How far Gary Hart had to come

IT'S difficult to believe now. But only a few months ago Gary Hart seemed to be on the ropes, so much so that when reporters met with him they thought he would announce his departure from the race.

The questioning was blunt. Was he about to go ''bankrupt?'' Was he about to ''give up?''

The senator conceded that ''all these rumors about my demise'' were hurting. But he insisted that he and his campaign were still alive and well. And then in a rather tired, put-upon way the senator talked about his plight:

''We have spent six to eight weeks denying these rumors. But they persist. There's nothing you can do about that. You just go on. If you believe in yourself and the cause you represent, then others do, too. So these stories don't really matter. They are more of a nuisance than they are reality.''

After the meeting some reporters described Hart as doleful and ''down.'' One said, with others nodding agreement, ''His campaign isn't long for this world.''

That was late July of last year.

How best to explain the Hart upsurge? For one thing, he has showed most clearly he possesses the quality of ''stick-to-it-tiveness,'' a word that Teddy Roosevelt coined and himself exemplified. But beyond that, what is becoming the accepted wisdom on the so-called ''Hart phenomenon'' was well expressed recently by House majority leader James Wright.

Mr. Wright spoke of the ''distinct, romantic desire among the American people to cheer on a horse that comes from back in the pack.'' He also thinks ''there is inherent in the American character a kind of mistrust of things big - big government, big labor, big business - and somehow that onus has been attached to Walter Mondale.''

But there is another element in the rise of Hart:

The Democratic Party has had, for a generation now, a growing split within its liberal wing. There are those, mostly older Democrats, who cling to the old FDR philosophy of throwing government money at a problem if it needs fixing. And there are others, growing in numbers, from the young and middle-aged group, who are eager to find a new approach to making government work.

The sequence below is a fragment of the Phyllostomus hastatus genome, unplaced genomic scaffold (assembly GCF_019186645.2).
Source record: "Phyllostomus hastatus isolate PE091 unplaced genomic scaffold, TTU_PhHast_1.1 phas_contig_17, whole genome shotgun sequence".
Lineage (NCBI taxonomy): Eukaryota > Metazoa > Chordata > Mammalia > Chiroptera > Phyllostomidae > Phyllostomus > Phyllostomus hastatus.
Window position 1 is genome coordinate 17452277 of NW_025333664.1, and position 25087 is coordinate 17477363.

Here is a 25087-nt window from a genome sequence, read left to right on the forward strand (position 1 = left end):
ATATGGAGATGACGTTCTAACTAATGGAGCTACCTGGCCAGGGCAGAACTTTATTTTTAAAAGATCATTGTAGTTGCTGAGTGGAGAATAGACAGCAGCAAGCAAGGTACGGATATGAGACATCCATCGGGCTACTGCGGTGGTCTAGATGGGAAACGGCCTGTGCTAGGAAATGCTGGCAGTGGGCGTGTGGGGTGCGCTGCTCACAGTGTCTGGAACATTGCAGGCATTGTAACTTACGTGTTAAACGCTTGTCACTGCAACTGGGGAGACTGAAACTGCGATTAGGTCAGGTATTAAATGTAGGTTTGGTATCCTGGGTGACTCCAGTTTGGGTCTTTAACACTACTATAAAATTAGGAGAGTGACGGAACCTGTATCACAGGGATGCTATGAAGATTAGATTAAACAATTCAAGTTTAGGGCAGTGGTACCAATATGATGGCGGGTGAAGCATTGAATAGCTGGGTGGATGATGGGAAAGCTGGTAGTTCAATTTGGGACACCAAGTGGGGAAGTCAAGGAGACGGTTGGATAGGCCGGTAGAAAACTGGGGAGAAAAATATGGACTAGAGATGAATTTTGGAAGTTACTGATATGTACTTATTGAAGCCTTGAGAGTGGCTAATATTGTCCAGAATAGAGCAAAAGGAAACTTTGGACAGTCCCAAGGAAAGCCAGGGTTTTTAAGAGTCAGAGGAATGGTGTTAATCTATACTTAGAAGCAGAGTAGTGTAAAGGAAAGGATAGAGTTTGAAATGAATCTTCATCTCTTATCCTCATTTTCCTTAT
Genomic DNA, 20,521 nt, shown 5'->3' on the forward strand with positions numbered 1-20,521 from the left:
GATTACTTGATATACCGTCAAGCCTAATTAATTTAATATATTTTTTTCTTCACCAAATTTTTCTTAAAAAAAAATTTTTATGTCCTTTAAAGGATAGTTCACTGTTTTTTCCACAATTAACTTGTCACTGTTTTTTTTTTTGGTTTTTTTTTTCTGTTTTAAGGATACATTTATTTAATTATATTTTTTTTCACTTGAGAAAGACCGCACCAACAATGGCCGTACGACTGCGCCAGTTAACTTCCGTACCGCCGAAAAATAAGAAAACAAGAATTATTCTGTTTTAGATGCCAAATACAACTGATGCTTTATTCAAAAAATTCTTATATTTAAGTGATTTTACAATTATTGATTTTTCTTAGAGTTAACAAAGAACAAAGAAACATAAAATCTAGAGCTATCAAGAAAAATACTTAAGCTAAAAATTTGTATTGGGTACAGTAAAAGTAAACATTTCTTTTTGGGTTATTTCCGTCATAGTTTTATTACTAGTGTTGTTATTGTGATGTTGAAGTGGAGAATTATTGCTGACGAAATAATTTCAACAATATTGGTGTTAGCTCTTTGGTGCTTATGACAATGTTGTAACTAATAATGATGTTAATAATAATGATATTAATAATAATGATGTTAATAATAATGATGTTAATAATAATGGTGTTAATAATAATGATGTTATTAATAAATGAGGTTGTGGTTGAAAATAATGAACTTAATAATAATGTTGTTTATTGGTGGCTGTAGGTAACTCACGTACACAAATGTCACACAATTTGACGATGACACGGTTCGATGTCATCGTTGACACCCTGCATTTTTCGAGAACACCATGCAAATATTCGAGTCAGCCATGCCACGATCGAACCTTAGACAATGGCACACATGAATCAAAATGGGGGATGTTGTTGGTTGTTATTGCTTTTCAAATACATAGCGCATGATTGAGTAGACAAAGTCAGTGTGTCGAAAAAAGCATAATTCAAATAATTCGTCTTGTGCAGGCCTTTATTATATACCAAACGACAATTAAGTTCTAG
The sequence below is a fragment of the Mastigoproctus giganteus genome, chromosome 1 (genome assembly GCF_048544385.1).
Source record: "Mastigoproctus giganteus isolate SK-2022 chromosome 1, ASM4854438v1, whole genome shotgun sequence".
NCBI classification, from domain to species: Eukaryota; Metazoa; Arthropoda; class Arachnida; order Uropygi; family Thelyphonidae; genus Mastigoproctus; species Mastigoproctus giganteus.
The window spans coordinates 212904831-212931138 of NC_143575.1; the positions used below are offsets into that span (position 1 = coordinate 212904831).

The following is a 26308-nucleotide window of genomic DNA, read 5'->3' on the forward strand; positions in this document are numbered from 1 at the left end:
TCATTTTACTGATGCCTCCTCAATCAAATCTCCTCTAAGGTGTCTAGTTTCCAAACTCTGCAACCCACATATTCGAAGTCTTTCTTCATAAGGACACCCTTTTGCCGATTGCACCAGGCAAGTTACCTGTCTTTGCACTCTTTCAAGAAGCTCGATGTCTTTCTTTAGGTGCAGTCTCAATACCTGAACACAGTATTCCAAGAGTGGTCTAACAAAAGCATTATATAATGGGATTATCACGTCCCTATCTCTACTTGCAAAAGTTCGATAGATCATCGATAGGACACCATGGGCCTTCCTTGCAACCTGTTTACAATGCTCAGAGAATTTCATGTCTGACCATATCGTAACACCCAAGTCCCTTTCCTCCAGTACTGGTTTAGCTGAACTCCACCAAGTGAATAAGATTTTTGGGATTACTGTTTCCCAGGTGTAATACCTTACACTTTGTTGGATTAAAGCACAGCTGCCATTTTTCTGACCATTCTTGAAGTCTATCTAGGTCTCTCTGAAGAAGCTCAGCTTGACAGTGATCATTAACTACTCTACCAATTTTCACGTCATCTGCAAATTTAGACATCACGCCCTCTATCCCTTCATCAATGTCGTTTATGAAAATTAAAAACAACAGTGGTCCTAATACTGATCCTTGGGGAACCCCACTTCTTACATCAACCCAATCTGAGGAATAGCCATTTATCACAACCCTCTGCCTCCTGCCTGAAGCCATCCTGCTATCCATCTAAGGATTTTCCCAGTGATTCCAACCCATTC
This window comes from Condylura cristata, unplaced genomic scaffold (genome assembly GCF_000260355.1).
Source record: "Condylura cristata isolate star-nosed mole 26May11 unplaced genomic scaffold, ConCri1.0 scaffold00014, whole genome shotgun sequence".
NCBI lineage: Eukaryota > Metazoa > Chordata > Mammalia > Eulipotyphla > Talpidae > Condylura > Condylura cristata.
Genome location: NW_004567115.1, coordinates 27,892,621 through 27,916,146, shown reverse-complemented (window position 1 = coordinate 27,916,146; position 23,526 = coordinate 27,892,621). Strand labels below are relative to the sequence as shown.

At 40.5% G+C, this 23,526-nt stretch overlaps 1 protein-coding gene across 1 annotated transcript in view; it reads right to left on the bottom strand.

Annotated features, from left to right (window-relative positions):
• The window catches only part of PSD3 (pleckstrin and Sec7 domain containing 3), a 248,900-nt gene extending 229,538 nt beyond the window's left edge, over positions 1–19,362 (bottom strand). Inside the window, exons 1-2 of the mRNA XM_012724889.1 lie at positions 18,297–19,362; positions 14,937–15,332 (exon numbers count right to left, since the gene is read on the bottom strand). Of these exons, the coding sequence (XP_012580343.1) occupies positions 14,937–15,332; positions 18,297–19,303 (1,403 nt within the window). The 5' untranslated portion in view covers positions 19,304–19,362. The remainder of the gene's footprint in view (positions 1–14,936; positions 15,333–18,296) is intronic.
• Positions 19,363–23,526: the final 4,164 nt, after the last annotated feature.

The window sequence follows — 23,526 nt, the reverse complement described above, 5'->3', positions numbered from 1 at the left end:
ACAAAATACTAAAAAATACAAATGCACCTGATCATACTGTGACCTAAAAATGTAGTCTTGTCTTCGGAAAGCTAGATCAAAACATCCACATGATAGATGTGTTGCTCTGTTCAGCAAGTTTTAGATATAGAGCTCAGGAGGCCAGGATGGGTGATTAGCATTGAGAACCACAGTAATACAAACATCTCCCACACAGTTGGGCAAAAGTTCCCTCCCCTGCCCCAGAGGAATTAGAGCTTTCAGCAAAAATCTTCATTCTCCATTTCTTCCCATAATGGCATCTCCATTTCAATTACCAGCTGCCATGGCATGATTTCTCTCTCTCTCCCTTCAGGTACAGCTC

These younger Democrats sound somewhat like conservatives in that they want to end that big budget deficit and think it is high time to bring more efficiency in government. But their main target is achieving reductions in defense, not social programs. And they think Reagan has been insensitive to the poor and disadvantaged in his tax-cut and spending-cut program.

In any event, these liberal, or neo-conservative, Democrats, as some of them call themselves these days, are looking ahead and not back at the old, special-interest politics President Kennedy had practiced on the way to the White House. And they have found a champion in Hart with his ''new ideas.''

These liberals are enthusiastic activists who are from the same mold that produced highly effective earlier campaigns for Eugene McCarthy, Robert Kennedy, and George McGovern.

So, with zeal and vigor, these intensely involved liberals are making themselves felt far beyond their numbers in a primary and caucus process in which only a relatively few Democrats are bothering to take part.

Last July, Senator Hart said something that the reporters there didn't heed. ''There are stories,'' he said he was hearing, ''that the Mondale campaign isn't living up to expectations.''

Also, Hart said he was setting up a very strong campaign organization in New Hampshire and Massachusetts. No one listened. Hart - reporters were convinced - was on his last legs and wasn't worth listening to - at least, very much.

Clearly, Hart has risen far since those dark days. And despite Illinois, he may well still have the momentum. The New York primary will tell us much about that.

Wright sees a ''good possibility'' of a deadlocked convention. If that happens, he believes Mondale would have the advantage since most of the leaders who will be delegates there will be in the Minnesotan's camp.

Wright smiles and says there's a possibility of ''a return to the smoke-filled room,'' a reference that evokes memories of the past when influential politicos shaped the presidential ticket. He also sees the likelihood of Jesse Jackson becoming pivotal in a deadlock, with Mondale being more likely than Hart to become the beneficiary of the Jackson delegation.

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